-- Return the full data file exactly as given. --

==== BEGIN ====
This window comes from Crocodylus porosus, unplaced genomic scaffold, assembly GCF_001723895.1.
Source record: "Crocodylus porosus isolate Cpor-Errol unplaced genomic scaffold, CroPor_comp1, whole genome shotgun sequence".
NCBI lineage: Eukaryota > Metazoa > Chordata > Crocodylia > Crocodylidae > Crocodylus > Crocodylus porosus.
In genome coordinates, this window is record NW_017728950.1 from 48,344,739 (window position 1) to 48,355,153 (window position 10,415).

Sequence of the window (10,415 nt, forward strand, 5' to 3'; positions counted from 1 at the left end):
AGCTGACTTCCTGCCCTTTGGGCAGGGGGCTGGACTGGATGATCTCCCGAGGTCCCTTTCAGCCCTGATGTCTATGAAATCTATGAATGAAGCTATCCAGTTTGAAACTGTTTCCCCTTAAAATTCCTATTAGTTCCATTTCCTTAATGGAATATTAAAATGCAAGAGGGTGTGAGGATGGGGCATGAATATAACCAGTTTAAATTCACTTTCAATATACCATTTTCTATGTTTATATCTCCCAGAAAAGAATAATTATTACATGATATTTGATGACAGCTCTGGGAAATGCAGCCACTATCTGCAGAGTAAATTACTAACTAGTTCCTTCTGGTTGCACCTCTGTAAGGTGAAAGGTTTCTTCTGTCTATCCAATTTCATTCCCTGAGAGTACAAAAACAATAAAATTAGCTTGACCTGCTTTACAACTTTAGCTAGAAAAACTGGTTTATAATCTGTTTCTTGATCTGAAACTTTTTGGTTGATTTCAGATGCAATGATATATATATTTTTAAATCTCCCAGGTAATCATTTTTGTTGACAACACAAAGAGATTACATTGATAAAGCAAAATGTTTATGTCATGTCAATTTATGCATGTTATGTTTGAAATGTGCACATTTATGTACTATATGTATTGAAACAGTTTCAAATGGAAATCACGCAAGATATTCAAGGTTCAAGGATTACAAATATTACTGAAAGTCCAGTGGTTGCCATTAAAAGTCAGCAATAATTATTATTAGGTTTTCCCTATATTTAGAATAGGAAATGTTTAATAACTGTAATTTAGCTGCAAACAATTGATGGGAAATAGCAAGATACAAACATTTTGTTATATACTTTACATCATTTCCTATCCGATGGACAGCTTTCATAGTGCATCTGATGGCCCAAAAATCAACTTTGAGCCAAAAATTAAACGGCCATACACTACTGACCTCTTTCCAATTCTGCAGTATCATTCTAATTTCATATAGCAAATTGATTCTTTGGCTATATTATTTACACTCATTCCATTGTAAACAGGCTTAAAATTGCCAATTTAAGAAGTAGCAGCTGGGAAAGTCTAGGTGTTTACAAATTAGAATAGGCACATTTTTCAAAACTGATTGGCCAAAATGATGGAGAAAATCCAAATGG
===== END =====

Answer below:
This window comes from Crocodylus porosus, unplaced genomic scaffold, assembly GCF_001723895.1.
Source record: "Crocodylus porosus isolate Cpor-Errol unplaced genomic scaffold, CroPor_comp1, whole genome shotgun sequence".
NCBI lineage: Eukaryota > Metazoa > Chordata > Crocodylia > Crocodylidae > Crocodylus > Crocodylus porosus.
In genome coordinates, this window is record NW_017728950.1 from 48,344,739 (window position 1) to 48,355,153 (window position 10,415).

Sequence of the window (10,415 nt, forward strand, 5' to 3'; positions counted from 1 at the left end):
AGCTGACTTCCTGCCCTTTGGGCAGGGGGCTGGACTGGATGATCTCCCGAGGTCCCTTTCAGCCCTGATGTCTATGAAATCTATGAATGAAGCTATCCAGTTTGAAACTGTTTCCCCTTAAAATTCCTATTAGTTCCATTTCCTTAATGGAATATTAAAATGCAAGAGGGTGTGAGGATGGGGCATGAATATAACCAGTTTAAATTCACTTTCAATATACCATTTTCTATGTTTATATCTCCCAGAAAAGAATAATTATTACATGATATTTGATGACAGCTCTGGGAAATGCAGCCACTATCTGCAGAGTAAATTACTAACTAGTTCCTTCTGGTTGCACCTCTGTAAGGTGAAAGGTTTCTTCTGTCTATCCAATTTCATTCCCTGAGAGTACAAAAACAATAAAATTAGCTTGACCTGCTTTACAACTTTAGCTAGAAAAACTGGTTTATAATCTGTTTCTTGATCTGAAACTTTTTGGTTGATTTCAGATGCAATGATATATATATTTTTAAATCTCCCAGGTAATCATTTTTGTTGACAACACAAAGAGATTACATTGATAAAGCAAAATGTTTATGTCATGTCAATTTATGCATGTTATGTTTGAAATGTGCACATTTATGTACTATATGTATTGAAACAGTTTCAAATGGAAATCACGCAAGATATTCAAGGTTCAAGGATTACAAATATTACTGAAAGTCCAGTGGTTGCCATTAAAAGTCAGCAATAATTATTATTAGGTTTTCCCTATATTTAGAATAGGAAATGTTTAATAACTGTAATTTAGCTGCAAACAATTGATGGGAAATAGCAAGATACAAACATTTTGTTATATACTTTACATCATTTCCTATCCGATGGACAGCTTTCATAGTGCATCTGATGGCCCAAAAATCAACTTTGAGCCAAAAATTAAACGGCCATACACTACTGACCTCTTTCCAATTCTGCAGTATCATTCTAATTTCATATAGCAAATTGATTCTTTGGCTATATTATTTACACTCATTCCATTGTAAACAGGCTTAAAATTGCCAATTTAAGAAGTAGCAGCTGGGAAAGTCTAGGTGTTTACAAATTAGAATAGGCACATTTTTCAAAACTGATTGGCCAAAATGATGGAGAAAATCCAAATGG